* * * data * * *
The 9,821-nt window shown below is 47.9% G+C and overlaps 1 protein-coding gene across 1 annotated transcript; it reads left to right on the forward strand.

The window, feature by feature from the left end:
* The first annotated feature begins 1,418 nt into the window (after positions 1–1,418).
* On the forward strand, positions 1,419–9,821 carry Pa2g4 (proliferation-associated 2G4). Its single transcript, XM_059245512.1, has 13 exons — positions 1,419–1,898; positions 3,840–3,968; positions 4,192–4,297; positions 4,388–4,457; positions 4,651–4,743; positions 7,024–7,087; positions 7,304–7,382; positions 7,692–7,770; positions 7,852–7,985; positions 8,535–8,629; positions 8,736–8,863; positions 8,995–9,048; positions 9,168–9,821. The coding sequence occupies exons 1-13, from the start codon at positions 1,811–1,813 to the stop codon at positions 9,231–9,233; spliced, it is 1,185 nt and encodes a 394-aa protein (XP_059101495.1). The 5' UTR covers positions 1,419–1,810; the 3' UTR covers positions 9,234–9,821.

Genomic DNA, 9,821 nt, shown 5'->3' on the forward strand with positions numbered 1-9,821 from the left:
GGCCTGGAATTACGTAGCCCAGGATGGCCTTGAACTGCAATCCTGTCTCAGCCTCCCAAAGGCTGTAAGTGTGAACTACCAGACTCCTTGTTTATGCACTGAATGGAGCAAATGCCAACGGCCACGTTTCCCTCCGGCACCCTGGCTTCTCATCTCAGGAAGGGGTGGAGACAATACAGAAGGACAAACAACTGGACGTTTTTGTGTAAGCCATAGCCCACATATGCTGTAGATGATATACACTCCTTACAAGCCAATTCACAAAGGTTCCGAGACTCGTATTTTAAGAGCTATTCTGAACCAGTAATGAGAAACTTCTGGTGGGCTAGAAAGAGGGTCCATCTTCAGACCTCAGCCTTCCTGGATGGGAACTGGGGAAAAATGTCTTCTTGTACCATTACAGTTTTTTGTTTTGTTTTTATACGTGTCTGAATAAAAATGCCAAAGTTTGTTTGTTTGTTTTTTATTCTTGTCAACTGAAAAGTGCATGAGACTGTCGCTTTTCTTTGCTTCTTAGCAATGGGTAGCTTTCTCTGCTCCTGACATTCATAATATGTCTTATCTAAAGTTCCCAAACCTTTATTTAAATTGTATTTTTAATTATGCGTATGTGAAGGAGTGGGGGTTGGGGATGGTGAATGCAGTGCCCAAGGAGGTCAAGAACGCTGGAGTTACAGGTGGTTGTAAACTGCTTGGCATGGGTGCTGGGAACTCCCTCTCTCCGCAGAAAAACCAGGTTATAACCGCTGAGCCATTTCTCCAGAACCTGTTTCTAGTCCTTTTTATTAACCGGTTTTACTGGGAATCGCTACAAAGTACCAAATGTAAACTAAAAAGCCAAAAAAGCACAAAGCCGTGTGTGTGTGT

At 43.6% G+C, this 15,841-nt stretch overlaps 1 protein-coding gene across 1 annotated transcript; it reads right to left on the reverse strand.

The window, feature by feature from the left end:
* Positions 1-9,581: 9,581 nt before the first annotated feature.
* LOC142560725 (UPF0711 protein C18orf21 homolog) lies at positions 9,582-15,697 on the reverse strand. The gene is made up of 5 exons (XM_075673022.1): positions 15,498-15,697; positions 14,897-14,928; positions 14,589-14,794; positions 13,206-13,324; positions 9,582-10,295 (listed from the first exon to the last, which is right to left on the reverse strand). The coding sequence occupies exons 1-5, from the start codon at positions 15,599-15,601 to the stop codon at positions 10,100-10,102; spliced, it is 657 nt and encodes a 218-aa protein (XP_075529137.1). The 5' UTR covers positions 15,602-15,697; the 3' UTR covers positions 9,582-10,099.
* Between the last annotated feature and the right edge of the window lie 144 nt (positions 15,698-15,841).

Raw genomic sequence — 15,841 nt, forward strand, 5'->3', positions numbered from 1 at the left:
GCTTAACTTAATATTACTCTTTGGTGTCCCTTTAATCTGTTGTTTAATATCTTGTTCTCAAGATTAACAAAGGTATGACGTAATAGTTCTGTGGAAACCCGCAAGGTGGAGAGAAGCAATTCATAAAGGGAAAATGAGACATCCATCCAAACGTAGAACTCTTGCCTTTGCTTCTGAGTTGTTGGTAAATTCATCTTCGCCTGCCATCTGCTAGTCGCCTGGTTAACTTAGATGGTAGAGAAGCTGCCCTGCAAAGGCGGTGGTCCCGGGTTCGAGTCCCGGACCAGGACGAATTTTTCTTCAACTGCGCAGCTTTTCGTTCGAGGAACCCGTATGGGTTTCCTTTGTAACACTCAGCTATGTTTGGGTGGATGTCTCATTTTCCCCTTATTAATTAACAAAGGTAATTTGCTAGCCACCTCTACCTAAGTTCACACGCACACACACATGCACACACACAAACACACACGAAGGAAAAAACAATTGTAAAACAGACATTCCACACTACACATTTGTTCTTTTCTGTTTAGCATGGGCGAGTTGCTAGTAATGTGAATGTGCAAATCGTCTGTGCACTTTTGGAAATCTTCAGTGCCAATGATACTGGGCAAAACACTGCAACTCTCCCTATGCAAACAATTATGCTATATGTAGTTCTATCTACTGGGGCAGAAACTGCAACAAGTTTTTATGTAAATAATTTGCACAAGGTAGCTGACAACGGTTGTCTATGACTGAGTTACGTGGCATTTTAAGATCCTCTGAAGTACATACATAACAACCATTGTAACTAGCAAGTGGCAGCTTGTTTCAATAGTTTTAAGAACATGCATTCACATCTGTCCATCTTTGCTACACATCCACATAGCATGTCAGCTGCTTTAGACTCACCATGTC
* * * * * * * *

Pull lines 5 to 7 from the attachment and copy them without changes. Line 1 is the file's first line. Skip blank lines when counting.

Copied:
Genomic DNA, 9,821 nt, shown 5'->3' on the forward strand with positions numbered 1-9,821 from the left:
GGCCTGGAATTACGTAGCCCAGGATGGCCTTGAACTGCAATCCTGTCTCAGCCTCCCAAAGGCTGTAAGTGTGAACTACCAGACTCCTTGTTTATGCACTGAATGGAGCAAATGCCAACGGCCACGTTTCCCTCCGGCACCCTGGCTTCTCATCTCAGGAAGGGGTGGAGACAATACAGAAGGACAAACAACTGGACGTTTTTGTGTAAGCCATAGCCCACATATGCTGTAGATGATATACACTCCTTACAAGCCAATTCACAAAGGTTCCGAGACTCGTATTTTAAGAGCTATTCTGAACCAGTAATGAGAAACTTCTGGTGGGCTAGAAAGAGGGTCCATCTTCAGACCTCAGCCTTCCTGGATGGGAACTGGGGAAAAATGTCTTCTTGTACCATTACAGTTTTTTGTTTTGTTTTTATACGTGTCTGAATAAAAATGCCAAAGTTTGTTTGTTTGTTTTTTATTCTTGTCAACTGAAAAGTGCATGAGACTGTCGCTTTTCTTTGCTTCTTAGCAATGGGTAGCTTTCTCTGCTCCTGACATTCATAATATGTCTTATCTAAAGTTCCCAAACCTTTATTTAAATTGTATTTTTAATTATGCGTATGTGAAGGAGTGGGGGTTGGGGATGGTGAATGCAGTGCCCAAGGAGGTCAAGAACGCTGGAGTTACAGGTGGTTGTAAACTGCTTGGCATGGGTGCTGGGAACTCCCTCTCTCCGCAGAAAAACCAGGTTATAACCGCTGAGCCATTTCTCCAGAACCTGTTTCTAGTCCTTTTTATTAACCGGTTTTACTGGGAATCGCTACAAAGTACCAAATGTAAACTAAAAAGCCAAAAAAGCACAAAGCCGTGTGTGTGTGT

At 43.6% G+C, this 15,841-nt stretch overlaps 1 protein-coding gene across 1 annotated transcript; it reads right to left on the reverse strand.